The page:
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Newspaper Page Text
Decause that Justice was known to be
friendly to thymine owners.
" "Striking miners in Baltic were not
even allowed to have beer In their
houses. And if they did have any,
deputies would break into the house,
seize the beer and carry it off to the
mines. And all this 4inie many of
the deputies were running blind pigs
on the side with the company's per
mission. "The men who made up the per
sonnel of the Waddell-Mahon strike
breaking staff were mostly ex-convicts,
dope fiends and men who had
been arrested Several times for minor
offencesjn the East.
"The police blotter at the station'
at South Range will show strike
breakers' names on it for every day
since the strike began. They were
always getting drunk and causing
"James Hamilton, Sheriff Cruse's
right hand man, told me the day after
his house was burned-down, a fire of
unknown origin, that for every nail
in that house he would break the
head of a striker.
"The Waddell-Mahon men and
deputies who took part in the mur
der at Painesdale are still walking
the streets of the city of Houghton
and are still in the employ of the
company. They were released on
$10,000 bonds each and are still car
"The records will show that every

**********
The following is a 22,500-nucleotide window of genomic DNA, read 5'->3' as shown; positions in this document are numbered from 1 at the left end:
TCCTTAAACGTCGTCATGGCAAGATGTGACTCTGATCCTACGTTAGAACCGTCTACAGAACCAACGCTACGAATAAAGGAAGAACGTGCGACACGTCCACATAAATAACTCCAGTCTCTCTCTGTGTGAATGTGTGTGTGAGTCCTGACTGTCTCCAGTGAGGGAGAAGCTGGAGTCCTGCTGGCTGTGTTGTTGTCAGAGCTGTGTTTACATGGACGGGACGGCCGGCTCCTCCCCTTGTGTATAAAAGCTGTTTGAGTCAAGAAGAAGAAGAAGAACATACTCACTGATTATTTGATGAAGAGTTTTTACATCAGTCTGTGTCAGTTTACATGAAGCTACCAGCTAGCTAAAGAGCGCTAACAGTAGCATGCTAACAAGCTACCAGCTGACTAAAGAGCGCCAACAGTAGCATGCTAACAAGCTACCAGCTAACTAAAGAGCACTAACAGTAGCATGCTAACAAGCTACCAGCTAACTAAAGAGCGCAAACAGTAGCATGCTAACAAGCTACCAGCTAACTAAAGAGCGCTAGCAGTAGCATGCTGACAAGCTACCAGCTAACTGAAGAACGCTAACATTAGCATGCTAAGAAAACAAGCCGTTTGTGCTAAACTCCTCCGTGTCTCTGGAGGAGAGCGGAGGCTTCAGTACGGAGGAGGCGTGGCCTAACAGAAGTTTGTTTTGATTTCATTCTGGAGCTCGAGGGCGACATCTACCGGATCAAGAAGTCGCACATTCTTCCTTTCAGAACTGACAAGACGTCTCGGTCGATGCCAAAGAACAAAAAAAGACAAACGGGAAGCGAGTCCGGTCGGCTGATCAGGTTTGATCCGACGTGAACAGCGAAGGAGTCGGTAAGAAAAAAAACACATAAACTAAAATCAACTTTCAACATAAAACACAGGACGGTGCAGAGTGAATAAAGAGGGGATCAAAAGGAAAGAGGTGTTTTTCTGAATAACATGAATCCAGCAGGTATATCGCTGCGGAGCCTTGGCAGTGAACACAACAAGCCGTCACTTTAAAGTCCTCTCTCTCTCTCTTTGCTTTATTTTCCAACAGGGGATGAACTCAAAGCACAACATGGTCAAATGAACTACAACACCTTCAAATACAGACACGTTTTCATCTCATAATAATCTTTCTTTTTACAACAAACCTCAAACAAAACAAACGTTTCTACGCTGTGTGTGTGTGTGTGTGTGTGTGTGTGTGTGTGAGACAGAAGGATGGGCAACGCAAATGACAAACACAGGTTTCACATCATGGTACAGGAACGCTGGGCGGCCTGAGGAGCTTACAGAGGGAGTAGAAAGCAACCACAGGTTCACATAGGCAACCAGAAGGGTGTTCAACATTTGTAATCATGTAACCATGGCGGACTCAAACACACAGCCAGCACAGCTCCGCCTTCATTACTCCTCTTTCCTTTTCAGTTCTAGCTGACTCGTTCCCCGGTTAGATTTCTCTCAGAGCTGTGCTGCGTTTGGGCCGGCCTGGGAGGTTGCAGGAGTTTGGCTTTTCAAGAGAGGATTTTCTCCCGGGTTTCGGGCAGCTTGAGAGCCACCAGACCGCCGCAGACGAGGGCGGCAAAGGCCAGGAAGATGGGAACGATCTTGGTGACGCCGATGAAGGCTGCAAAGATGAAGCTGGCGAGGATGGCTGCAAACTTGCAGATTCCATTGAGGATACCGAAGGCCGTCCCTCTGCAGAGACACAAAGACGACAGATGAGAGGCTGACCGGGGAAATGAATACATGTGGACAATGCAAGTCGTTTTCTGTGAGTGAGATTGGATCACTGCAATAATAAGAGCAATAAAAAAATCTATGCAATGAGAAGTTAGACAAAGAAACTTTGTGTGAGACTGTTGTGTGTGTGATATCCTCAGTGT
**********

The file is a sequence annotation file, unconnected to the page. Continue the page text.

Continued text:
Waddell-Mahon who has caused se
rious trouble since the strike began
has been spirited out of the county
so that they cannot be punished for
"Sheriff Jim Cruse, the former
hoisting engineer of the Cahunet &
Hecla mines, has always been friend
ly with the mine owners and has
played their game.
"I was present on the railroad
platform the night of December '26
when President Charles H. Moyer of
the Western Federation of Miners
was assaulted by the members of the
Citizens' Alliance. It was one of the
foulest scenes I have ever witnessed.
"One reason the strike has been
continued so long is that the expense
of the special deputies used by the
company is borne by the citizens of
"These things and many others I
learned during my 58 days' service as
a Waddell-Mahon guard.
(Signed) "William B. Croat,"
Sworn to before me this 15th day
of January, 1914.
C. L. Murphy, Notary Public.
CITY OFFICIALS TAKE STAND IN
VOTE FRAUD CASES
Mayor Harrison, Peter Bartzen,
Leland S. Rapp, James Mclnerriey
and Police Lieutenant M. J. Gallery
took the stand yesterday-at the close
of the hearing of direct testimony in
, the vote fraud cases.
The four appeared as witnesses for
the defendants, Charles Baranovi
Thomas Geary, Joseph Gordon and
Harrison identified a letter written
to him by James A. Harris, an 18th
ward politician, one of the state's
witnesses, in which the latter denied
he had given any evidence that would
reflect on Maclay Hoyne and Peter
James Mclnerney said that the
mayor had turned the letter over to
him. Lieut. Gallery identified a simi
lar leter that had been written to
him and also testified that Harris had
told him he would send the four de
fendants to the penitentiary.
Rapp and Bartzen merely stated
that they didn't know any of the de
fendants and knew no reason, why
the men should do anything in their
Fear that Judith Klassner, 17;. of
Dusseldorf, Germanq, who disappear
ed from the home, of her uncle, Henry
Ritter, 3037 Seminary avenue, Satur
day, may haye been kidnaped, caused
a general police order to be sent out
todav bearing Instructions to search
ior tne girl.